Many people require a given set path. But have it include where you are and have it provide you with a reset option when you get lost. This is what Lean-based team Agile does. Scrum doesn’t even try because you are out of Scrum by this time. Scrum proponents just call this Scrumbut and go on to the next team. This doesn’t mean you can’t use Scrum, it just means that when you do Scrum you should do it within the context of Lean.

A metaphor for team agility – GPS systems

Using a predetermined set of roles, events, artifacts and rules is like having a GPS that just gives you the directions without the map. If you get lost or you can’t make a turn or you miss it you are lost.

Being given a map with alternatives to get there provides not only options that work for you but provide a way of getting back on track when you get lost. In the complex world of software development it is even more likely you’ll need this ability.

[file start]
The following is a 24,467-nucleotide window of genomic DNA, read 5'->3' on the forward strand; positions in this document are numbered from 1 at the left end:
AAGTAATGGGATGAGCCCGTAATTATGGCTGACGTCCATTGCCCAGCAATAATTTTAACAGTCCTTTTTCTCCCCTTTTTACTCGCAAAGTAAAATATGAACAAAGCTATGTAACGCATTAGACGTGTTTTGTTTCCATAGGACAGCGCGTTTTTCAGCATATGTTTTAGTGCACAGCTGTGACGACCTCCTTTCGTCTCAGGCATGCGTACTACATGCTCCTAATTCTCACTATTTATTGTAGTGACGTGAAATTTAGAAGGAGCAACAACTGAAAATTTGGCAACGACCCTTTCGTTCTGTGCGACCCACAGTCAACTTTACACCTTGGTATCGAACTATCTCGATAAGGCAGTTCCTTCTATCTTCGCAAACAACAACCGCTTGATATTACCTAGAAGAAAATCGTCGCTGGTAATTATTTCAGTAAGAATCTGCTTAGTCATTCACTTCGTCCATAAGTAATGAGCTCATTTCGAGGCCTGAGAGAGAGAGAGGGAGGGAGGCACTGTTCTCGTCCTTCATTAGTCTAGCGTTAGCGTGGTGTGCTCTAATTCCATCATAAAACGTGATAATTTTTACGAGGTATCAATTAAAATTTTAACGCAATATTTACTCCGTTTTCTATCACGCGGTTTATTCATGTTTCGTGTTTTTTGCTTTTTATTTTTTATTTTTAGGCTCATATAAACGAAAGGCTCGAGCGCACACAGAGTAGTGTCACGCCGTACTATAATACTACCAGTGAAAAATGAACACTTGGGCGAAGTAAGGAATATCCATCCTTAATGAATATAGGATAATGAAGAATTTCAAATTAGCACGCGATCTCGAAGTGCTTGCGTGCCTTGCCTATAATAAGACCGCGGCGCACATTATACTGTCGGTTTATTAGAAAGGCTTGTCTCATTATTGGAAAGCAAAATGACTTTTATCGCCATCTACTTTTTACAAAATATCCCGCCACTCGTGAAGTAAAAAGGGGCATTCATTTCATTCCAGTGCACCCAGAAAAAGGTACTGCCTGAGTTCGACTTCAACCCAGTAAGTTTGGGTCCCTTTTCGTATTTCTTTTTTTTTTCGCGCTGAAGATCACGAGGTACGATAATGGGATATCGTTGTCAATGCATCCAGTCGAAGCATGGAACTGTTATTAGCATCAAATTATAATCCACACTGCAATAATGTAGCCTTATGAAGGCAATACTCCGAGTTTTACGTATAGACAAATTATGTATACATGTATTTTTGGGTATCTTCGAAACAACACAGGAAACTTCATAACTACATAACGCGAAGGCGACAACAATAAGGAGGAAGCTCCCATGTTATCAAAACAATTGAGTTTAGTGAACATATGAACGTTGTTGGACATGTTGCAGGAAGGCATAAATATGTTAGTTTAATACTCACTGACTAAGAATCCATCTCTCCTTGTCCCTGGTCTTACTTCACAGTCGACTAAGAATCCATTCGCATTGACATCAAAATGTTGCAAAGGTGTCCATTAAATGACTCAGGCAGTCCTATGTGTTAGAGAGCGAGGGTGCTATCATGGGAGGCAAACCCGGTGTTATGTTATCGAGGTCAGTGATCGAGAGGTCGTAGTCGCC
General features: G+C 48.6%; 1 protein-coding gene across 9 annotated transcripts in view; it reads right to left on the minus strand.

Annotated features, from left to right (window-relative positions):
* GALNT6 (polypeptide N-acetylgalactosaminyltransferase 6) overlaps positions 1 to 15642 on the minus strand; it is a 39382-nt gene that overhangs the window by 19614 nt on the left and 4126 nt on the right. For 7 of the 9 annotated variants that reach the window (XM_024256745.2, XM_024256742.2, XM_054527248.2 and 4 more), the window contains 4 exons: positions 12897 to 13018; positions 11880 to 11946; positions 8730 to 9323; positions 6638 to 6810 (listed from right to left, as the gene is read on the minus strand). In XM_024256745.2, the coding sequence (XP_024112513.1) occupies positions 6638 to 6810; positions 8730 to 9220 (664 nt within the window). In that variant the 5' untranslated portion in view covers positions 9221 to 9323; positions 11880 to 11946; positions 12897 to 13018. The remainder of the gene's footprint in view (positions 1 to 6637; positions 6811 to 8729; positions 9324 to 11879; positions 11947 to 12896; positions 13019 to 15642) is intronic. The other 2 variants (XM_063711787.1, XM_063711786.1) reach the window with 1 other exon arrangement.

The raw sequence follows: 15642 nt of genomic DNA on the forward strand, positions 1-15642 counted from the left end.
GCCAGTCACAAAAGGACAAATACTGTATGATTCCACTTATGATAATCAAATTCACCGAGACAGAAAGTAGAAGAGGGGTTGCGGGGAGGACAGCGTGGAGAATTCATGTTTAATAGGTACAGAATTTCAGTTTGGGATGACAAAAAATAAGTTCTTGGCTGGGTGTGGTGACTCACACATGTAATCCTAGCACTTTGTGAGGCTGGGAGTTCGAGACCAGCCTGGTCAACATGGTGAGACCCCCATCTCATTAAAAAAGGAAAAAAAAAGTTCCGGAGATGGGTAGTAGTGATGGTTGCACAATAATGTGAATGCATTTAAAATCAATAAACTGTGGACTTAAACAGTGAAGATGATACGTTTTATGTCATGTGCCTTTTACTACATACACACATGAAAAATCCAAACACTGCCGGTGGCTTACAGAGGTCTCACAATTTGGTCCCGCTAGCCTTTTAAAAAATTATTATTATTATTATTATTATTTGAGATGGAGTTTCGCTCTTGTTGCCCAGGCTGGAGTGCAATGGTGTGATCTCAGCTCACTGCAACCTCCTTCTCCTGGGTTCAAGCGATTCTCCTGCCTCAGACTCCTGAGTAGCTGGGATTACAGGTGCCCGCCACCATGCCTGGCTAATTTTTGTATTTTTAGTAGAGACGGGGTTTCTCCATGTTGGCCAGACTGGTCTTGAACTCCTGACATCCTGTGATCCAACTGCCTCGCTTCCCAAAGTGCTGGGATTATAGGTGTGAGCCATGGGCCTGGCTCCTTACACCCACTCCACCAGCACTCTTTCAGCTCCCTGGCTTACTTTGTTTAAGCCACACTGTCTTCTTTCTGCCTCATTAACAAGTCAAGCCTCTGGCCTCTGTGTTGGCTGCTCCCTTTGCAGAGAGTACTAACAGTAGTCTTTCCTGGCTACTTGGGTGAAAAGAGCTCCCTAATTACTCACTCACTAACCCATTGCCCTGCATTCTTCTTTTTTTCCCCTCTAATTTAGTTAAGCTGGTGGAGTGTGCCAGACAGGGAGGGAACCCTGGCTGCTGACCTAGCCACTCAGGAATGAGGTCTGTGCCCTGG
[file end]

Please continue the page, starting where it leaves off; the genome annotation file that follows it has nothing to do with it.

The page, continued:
Many people require a given set path. But have it include where you are and have it provide you with a reset option when you get lost. This is what Lean-based team Agile does. Scrum doesn’t even try because you are out of Scrum by this time. Scrum proponents just call this Scrumbut and go on to the next team. This doesn’t mean you can’t use Scrum, it just means that when you do Scrum you should do it within the context of Lean.

Two Different Kinds of Training (admittedly a rant)

The prevalent kind of Agile team training is:

  • here’s what to do
  • follow it until you understand it
  • you can fill in the blanks, but don’t change the foundation